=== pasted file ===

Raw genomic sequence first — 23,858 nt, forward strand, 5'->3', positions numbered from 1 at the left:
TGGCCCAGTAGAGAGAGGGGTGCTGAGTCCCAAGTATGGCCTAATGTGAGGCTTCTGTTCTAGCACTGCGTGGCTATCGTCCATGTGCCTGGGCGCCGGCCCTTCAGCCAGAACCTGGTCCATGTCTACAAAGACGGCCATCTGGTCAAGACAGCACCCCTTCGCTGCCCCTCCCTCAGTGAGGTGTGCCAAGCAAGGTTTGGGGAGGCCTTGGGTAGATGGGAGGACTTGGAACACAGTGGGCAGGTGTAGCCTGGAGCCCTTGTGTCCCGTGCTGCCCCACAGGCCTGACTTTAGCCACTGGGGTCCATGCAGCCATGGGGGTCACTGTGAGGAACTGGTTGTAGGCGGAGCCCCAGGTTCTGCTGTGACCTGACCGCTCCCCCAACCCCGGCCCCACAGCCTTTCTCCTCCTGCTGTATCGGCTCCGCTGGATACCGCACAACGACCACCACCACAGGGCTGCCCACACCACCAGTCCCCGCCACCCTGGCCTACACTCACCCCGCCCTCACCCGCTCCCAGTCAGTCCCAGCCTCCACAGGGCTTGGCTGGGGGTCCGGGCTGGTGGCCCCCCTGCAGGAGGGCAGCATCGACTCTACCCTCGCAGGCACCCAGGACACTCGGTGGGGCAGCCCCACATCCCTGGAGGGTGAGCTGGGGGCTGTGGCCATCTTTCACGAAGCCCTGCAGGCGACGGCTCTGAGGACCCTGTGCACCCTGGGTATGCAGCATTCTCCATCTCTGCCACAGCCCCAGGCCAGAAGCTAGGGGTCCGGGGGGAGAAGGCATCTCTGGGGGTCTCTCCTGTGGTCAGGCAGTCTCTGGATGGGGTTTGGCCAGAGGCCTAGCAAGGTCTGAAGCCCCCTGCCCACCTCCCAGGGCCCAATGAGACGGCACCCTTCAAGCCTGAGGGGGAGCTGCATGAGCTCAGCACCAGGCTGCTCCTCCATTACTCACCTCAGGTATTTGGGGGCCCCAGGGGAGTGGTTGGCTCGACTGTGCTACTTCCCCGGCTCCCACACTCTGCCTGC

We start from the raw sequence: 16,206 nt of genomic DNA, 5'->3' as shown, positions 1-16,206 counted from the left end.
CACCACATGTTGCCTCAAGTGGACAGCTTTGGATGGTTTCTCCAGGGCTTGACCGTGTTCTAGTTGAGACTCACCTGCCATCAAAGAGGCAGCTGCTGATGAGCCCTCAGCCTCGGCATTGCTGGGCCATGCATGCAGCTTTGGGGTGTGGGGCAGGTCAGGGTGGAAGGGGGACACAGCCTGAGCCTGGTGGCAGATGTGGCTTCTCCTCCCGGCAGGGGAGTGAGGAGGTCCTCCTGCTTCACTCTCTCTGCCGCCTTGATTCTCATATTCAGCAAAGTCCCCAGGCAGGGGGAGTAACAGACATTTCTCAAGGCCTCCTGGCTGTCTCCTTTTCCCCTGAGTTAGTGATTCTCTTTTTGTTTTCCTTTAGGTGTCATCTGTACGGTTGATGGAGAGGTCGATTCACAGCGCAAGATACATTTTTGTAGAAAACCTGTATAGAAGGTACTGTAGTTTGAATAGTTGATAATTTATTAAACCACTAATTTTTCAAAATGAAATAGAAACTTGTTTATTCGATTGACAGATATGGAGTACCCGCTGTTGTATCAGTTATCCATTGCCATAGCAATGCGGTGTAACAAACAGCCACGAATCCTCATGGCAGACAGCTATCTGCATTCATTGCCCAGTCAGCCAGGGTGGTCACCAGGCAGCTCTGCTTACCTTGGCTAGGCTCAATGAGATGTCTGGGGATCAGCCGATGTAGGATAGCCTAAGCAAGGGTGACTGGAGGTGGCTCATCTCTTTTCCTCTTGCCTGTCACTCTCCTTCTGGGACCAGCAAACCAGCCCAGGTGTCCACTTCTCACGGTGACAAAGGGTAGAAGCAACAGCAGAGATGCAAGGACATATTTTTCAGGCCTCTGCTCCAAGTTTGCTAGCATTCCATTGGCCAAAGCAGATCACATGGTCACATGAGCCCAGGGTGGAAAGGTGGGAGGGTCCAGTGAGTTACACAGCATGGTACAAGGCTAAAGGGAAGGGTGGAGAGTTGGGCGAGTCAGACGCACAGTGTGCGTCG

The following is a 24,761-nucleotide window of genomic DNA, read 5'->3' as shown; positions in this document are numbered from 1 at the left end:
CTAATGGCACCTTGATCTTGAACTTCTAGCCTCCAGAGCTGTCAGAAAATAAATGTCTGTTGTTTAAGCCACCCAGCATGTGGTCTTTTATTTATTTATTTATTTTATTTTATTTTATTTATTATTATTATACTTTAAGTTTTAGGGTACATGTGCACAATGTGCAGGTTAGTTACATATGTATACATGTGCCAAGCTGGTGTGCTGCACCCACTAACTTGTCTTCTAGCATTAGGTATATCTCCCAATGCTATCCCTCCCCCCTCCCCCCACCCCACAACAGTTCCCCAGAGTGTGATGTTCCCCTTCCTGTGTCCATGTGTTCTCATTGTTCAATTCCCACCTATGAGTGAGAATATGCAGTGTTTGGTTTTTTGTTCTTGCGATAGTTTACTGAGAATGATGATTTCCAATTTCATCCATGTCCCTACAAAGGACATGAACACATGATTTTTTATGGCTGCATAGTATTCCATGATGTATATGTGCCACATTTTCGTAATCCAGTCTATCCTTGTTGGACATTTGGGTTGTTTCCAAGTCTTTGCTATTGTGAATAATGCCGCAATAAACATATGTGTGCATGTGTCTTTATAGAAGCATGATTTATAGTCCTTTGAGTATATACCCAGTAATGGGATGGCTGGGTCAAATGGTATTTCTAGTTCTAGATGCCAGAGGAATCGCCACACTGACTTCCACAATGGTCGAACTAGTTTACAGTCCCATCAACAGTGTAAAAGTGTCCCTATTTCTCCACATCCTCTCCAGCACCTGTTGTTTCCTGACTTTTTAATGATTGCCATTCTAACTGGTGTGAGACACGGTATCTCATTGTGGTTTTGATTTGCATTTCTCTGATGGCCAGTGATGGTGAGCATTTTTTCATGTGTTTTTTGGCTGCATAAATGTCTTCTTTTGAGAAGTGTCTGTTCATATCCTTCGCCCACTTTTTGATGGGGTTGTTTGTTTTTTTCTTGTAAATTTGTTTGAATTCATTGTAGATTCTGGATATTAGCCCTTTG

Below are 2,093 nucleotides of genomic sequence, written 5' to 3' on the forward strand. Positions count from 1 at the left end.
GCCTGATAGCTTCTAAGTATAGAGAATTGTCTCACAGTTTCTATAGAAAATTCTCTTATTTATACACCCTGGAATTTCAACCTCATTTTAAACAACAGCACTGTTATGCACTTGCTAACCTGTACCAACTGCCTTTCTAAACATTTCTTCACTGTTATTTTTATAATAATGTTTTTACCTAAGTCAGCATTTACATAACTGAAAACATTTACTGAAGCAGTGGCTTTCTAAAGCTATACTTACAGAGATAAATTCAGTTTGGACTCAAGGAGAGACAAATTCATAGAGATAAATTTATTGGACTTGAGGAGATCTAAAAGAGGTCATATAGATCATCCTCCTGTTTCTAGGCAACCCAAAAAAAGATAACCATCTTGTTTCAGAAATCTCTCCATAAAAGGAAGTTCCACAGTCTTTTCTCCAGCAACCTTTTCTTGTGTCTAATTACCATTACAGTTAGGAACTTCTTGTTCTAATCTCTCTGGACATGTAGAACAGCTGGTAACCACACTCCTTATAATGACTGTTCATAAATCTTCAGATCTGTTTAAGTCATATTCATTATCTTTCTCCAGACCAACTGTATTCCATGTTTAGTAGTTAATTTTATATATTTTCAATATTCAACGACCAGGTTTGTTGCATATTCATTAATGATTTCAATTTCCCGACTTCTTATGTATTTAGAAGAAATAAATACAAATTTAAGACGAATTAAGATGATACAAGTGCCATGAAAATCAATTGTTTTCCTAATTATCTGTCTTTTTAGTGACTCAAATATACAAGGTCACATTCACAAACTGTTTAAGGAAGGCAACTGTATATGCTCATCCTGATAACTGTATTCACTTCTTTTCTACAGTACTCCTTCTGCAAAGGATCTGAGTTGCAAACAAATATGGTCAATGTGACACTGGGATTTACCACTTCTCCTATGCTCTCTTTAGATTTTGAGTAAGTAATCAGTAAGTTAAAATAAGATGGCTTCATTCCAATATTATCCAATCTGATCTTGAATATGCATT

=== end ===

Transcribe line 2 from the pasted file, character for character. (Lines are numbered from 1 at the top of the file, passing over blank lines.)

TGGCCCAGTAGAGAGAGGGGTGCTGAGTCCCAAGTATGGCCTAATGTGAGGCTTCTGTTCTAGCACTGCGTGGCTATCGTCCATGTGCCTGGGCGCCGGCCCTTCAGCCAGAACCTGGTCCATGTCTACAAAGACGGCCATCTGGTCAAGACAGCACCCCTTCGCTGCCCCTCCCTCAGTGAGGTGTGCCAAGCAAGGTTTGGGGAGGCCTTGGGTAGATGGGAGGACTTGGAACACAGTGGGCAGGTGTAGCCTGGAGCCCTTGTGTCCCGTGCTGCCCCACAGGCCTGACTTTAGCCACTGGGGTCCATGCAGCCATGGGGGTCACTGTGAGGAACTGGTTGTAGGCGGAGCCCCAGGTTCTGCTGTGACCTGACCGCTCCCCCAACCCCGGCCCCACAGCCTTTCTCCTCCTGCTGTATCGGCTCCGCTGGATACCGCACAACGACCACCACCACAGGGCTGCCCACACCACCAGTCCCCGCCACCCTGGCCTACACTCACCCCGCCCTCACCCGCTCCCAGTCAGTCCCAGCCTCCACAGGGCTTGGCTGGGGGTCCGGGCTGGTGGCCCCCCTGCAGGAGGGCAGCATCGACTCTACCCTCGCAGGCACCCAGGACACTCGGTGGGGCAGCCCCACATCCCTGGAGGGTGAGCTGGGGGCTGTGGCCATCTTTCACGAAGCCCTGCAGGCGACGGCTCTGAGGACCCTGTGCACCCTGGGTATGCAGCATTCTCCATCTCTGCCACAGCCCCAGGCCAGAAGCTAGGGGTCCGGGGGGAGAAGGCATCTCTGGGGGTCTCTCCTGTGGTCAGGCAGTCTCTGGATGGGGTTTGGCCAGAGGCCTAGCAAGGTCTGAAGCCCCCTGCCCACCTCCCAGGGCCCAATGAGACGGCACCCTTCAAGCCTGAGGGGGAGCTGCATGAGCTCAGCACCAGGCTGCTCCTCCATTACTCACCTCAGGTATTTGGGGGCCCCAGGGGAGTGGTTGGCTCGACTGTGCTACTTCCCCGGCTCCCACACTCTGCCTGC